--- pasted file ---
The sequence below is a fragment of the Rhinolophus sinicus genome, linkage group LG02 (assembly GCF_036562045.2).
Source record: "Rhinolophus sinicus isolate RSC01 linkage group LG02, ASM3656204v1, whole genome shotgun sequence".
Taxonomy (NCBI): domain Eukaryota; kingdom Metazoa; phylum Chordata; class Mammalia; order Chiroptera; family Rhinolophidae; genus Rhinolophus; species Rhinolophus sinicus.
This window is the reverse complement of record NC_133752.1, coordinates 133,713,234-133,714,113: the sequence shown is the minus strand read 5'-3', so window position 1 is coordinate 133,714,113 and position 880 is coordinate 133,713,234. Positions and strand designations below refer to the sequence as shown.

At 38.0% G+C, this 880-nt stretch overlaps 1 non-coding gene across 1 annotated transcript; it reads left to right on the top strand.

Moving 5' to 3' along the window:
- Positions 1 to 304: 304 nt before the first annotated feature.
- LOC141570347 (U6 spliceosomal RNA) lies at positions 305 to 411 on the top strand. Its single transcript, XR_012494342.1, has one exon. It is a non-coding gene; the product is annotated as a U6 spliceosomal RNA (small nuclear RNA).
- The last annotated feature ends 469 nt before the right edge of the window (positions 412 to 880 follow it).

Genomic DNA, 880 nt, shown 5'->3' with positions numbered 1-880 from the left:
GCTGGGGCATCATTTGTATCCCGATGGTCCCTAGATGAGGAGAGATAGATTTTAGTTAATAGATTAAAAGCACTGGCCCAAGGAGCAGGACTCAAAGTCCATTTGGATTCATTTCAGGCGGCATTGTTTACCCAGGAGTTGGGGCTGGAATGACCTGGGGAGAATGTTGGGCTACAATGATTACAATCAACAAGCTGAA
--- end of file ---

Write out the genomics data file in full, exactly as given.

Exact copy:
The sequence below is a fragment of the Rhinolophus sinicus genome, linkage group LG02 (assembly GCF_036562045.2).
Source record: "Rhinolophus sinicus isolate RSC01 linkage group LG02, ASM3656204v1, whole genome shotgun sequence".
Taxonomy (NCBI): domain Eukaryota; kingdom Metazoa; phylum Chordata; class Mammalia; order Chiroptera; family Rhinolophidae; genus Rhinolophus; species Rhinolophus sinicus.
This window is the reverse complement of record NC_133752.1, coordinates 133,713,234-133,714,113: the sequence shown is the minus strand read 5'-3', so window position 1 is coordinate 133,714,113 and position 880 is coordinate 133,713,234. Positions and strand designations below refer to the sequence as shown.

At 38.0% G+C, this 880-nt stretch overlaps 1 non-coding gene across 1 annotated transcript; it reads left to right on the top strand.

Moving 5' to 3' along the window:
- Positions 1 to 304: 304 nt before the first annotated feature.
- LOC141570347 (U6 spliceosomal RNA) lies at positions 305 to 411 on the top strand. Its single transcript, XR_012494342.1, has one exon. It is a non-coding gene; the product is annotated as a U6 spliceosomal RNA (small nuclear RNA).
- The last annotated feature ends 469 nt before the right edge of the window (positions 412 to 880 follow it).

Genomic DNA, 880 nt, shown 5'->3' with positions numbered 1-880 from the left:
GCTGGGGCATCATTTGTATCCCGATGGTCCCTAGATGAGGAGAGATAGATTTTAGTTAATAGATTAAAAGCACTGGCCCAAGGAGCAGGACTCAAAGTCCATTTGGATTCATTTCAGGCGGCATTGTTTACCCAGGAGTTGGGGCTGGAATGACCTGGGGAGAATGTTGGGCTACAATGATTACAATCAACAAGCTGAA